Digital Dream Labs
Vector and Cozmo, robotic toys originally developed by the Silicon Valley robotics company Anki, put an incredible amount of artificial intelligence into a very tiny package. Anki had $100 million in revenue in 2018, then unexpectedly went out of business. A maker of educational video games (teaching coding, math, art, and chemistry) based in Pittsburgh, Digital Dream Labs, scooped up Anki’s assets. Cozmo, which has sold more than a million and a half units, is an autonomous instructional toy that teaches the basics of robotics, plays games and performs tricks.

The more advanced Vector is also marketed towards adults and has become a beloved companion for many. It’s also an open-source robot — meaning there are 200,000+ users who can program it to do whatever they want. Digital Dream Labs has also developed the robotic race car system Infinidrive, an update on Anki’s Overdrive (which has already sold several million sets), that uses wireless technologies to keep its cars racing around the track continuously. The little robots with expressive eyes are starring in a new cartoon series called “Cozmo & Friends,” from UK children’s television company Sutikki (“Moon and Me”). Another recent project is the Butter Robot from the cartoon “Rick & Morty,” a fan-favorite character who questions the reason for his own existence — which is, sadly, merely to pass the butter at dinner.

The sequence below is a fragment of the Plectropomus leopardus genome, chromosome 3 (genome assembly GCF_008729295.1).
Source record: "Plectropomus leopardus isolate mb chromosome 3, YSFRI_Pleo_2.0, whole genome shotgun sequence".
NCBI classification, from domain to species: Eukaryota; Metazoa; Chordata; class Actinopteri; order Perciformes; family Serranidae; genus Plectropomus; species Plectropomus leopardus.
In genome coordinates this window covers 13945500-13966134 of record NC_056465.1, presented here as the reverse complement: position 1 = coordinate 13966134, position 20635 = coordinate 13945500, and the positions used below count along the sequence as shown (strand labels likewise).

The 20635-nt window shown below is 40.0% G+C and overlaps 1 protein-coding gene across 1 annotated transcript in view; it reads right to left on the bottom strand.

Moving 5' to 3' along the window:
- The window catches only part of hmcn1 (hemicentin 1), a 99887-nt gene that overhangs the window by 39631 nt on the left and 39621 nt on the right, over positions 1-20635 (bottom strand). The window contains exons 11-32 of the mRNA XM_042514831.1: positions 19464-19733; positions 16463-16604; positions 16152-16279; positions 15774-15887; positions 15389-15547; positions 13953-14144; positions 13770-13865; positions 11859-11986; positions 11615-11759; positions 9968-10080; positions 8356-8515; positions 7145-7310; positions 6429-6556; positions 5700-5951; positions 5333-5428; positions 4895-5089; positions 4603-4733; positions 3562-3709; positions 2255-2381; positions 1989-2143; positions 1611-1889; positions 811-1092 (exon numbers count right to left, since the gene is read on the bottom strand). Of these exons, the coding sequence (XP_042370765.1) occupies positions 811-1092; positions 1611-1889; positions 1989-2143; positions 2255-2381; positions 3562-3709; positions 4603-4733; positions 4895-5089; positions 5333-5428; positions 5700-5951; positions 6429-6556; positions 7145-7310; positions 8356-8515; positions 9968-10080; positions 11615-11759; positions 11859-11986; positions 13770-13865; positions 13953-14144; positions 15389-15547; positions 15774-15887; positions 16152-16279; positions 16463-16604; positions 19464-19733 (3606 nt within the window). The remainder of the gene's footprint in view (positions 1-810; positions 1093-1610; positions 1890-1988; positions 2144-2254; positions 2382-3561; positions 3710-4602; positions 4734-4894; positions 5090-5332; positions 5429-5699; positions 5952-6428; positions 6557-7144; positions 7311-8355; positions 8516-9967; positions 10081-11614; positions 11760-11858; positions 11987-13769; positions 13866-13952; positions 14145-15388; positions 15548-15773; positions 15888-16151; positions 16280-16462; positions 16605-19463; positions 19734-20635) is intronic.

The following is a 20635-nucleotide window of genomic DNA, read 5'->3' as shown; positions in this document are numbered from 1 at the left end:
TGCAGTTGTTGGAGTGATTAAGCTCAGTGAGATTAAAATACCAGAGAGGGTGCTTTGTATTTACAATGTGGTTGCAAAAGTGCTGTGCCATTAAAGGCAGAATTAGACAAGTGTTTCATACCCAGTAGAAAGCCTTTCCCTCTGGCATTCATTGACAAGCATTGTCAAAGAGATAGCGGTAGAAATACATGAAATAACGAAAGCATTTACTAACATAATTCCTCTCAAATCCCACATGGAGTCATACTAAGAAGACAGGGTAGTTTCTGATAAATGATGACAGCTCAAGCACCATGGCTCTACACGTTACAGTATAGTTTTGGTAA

Josh Fabian of Metafy and his sons.